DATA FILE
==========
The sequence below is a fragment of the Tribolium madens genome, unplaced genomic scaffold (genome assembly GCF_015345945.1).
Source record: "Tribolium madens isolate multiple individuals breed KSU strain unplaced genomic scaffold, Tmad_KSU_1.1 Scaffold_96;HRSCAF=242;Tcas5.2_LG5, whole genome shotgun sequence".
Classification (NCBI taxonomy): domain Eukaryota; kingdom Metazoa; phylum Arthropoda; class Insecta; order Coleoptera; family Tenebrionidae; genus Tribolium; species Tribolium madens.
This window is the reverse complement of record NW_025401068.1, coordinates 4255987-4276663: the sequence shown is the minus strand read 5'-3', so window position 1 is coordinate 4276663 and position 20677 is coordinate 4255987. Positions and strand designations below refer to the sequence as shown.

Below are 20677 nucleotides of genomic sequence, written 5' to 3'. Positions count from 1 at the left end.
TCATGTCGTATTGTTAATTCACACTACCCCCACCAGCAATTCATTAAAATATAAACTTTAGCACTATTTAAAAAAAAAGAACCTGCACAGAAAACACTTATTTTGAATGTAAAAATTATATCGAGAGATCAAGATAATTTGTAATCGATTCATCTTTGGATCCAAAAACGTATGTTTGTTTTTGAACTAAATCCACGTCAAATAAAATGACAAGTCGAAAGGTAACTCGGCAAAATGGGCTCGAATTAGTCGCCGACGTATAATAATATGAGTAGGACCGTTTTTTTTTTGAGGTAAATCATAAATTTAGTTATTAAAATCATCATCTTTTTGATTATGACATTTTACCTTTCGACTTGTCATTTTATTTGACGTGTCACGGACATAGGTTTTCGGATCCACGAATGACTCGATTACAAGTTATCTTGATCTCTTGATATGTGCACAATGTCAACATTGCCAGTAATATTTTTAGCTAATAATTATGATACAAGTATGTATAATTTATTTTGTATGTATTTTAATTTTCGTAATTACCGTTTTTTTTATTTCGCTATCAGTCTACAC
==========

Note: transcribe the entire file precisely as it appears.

The sequence below is a fragment of the Tribolium madens genome, unplaced genomic scaffold (genome assembly GCF_015345945.1).
Source record: "Tribolium madens isolate multiple individuals breed KSU strain unplaced genomic scaffold, Tmad_KSU_1.1 Scaffold_96;HRSCAF=242;Tcas5.2_LG5, whole genome shotgun sequence".
Classification (NCBI taxonomy): domain Eukaryota; kingdom Metazoa; phylum Arthropoda; class Insecta; order Coleoptera; family Tenebrionidae; genus Tribolium; species Tribolium madens.
This window is the reverse complement of record NW_025401068.1, coordinates 4255987-4276663: the sequence shown is the minus strand read 5'-3', so window position 1 is coordinate 4276663 and position 20677 is coordinate 4255987. Positions and strand designations below refer to the sequence as shown.

Below are 20677 nucleotides of genomic sequence, written 5' to 3'. Positions count from 1 at the left end.
TCATGTCGTATTGTTAATTCACACTACCCCCACCAGCAATTCATTAAAATATAAACTTTAGCACTATTTAAAAAAAAAGAACCTGCACAGAAAACACTTATTTTGAATGTAAAAATTATATCGAGAGATCAAGATAATTTGTAATCGATTCATCTTTGGATCCAAAAACGTATGTTTGTTTTTGAACTAAATCCACGTCAAATAAAATGACAAGTCGAAAGGTAACTCGGCAAAATGGGCTCGAATTAGTCGCCGACGTATAATAATATGAGTAGGACCGTTTTTTTTTTGAGGTAAATCATAAATTTAGTTATTAAAATCATCATCTTTTTGATTATGACATTTTACCTTTCGACTTGTCATTTTATTTGACGTGTCACGGACATAGGTTTTCGGATCCACGAATGACTCGATTACAAGTTATCTTGATCTCTTGATATGTGCACAATGTCAACATTGCCAGTAATATTTTTAGCTAATAATTATGATACAAGTATGTATAATTTATTTTGTATGTATTTTAATTTTCGTAATTACCGTTTTTTTTATTTCGCTATCAGTCTACAC